Dietary Fiber Lowers Colon Cancer Risk

Laurie Barclay, MD

May 01, 2003

May 1, 2003 — Two studies reported in the May 3 issue of The Lancet further support that high-fiber diets do indeed reduce the risk of colon cancer, contrary to the results of some recent studies.

"Dietary fibre, particularly from grains, cereals, and fruits, was associated with decreased risk of distal colon adenoma," write Ulrike Peters, from the National Cancer Institute in Rockville, Maryland, and colleagues.

In the randomized Prostate, Lung, Colorectal, and Ovarian (PLCO) Cancer Screening Trial, the investigators used a food frequency questionnaire to compare fiber intake of 33,971 subjects who did not have polyps on sigmoidoscopy with that of 3,591 subjects who had at least one adenoma in the distal large bowel (descending colon, sigmoid colon, or rectum).

After adjustment for potential dietary and nondietary risk factors, high intake of dietary fiber was associated with a lower risk of colorectal adenoma. Participants in the top quintile of dietary fiber intake had a 27% lower risk of adenoma than those in the lowest quintile (95% confidence interval [CI], 14% - 38%; P = .002). Compared with the lowest quintile, those in the top quintile had an increase in fiber intake of 24 g per day.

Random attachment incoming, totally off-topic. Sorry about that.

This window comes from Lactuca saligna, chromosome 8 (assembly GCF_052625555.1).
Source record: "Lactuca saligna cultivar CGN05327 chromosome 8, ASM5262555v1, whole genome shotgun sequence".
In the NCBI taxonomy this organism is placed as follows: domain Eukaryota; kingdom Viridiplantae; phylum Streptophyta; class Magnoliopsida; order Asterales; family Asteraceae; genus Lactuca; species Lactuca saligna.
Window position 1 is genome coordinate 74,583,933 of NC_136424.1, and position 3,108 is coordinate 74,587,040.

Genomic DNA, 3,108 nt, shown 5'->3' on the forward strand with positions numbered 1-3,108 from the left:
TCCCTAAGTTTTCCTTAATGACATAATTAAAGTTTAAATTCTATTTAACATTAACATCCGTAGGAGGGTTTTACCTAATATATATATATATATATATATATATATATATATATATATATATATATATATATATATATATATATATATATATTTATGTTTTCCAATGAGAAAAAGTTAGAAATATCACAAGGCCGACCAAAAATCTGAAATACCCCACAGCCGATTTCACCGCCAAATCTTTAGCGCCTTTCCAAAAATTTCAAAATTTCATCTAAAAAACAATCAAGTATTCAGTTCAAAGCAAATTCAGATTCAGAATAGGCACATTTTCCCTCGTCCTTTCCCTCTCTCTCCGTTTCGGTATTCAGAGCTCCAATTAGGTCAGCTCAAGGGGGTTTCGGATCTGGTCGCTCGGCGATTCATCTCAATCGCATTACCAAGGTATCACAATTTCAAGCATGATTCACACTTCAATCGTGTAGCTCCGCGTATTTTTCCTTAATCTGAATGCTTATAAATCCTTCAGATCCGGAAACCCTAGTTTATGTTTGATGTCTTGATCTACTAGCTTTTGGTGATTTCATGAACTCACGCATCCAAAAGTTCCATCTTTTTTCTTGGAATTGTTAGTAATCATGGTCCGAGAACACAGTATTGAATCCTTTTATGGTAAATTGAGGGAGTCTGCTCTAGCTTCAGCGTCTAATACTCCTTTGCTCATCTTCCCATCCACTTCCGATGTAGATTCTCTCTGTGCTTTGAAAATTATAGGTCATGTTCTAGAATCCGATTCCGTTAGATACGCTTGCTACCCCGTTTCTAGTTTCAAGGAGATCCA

Although risks were similar for advanced and nonadvanced adenoma, fiber intake did not affect risk of rectal adenoma. "Finding an inverse association for small (non-advanced) adenoma suggests that high-fiber diet is protective from the earlier stages of adenoma formation," the authors write.

In the second study, Sheila A. Bingham, PhD, and colleagues from the European Prospective Investigation into Cancer (EPIC) prospectively examined the association between dietary fiber intake and incidence of colorectal cancer in 519,978 individuals aged 25 to 70 years, recruited from 10 European countries.

After an average follow-up of 4.5 years, there were 1,065 diagnoses of colorectal cancer. Risk of colorectal cancer was 25% lower in subjects in the top quintile for fiber intake than in subjects in the bottom quintile (adjusted relative risk, 0.75; 95% CI, 0.59 - 0.95). Mean fiber intake was 35 g in the top quintile and 15 g per day in the bottom quintile. As in the other study, fiber intake did not protect against risk of rectal cancer.

"No food source of fiber was significantly more protective than others," the authors write. "In populations with low average intake of dietary fiber, an approximate doubling of total fiber intake from foods could reduce the risk of colorectal cancer by 40%."

Lancet. 2003;361:1491-1495, 1496-1501

Reviewed by Gary D. Vogin, MD


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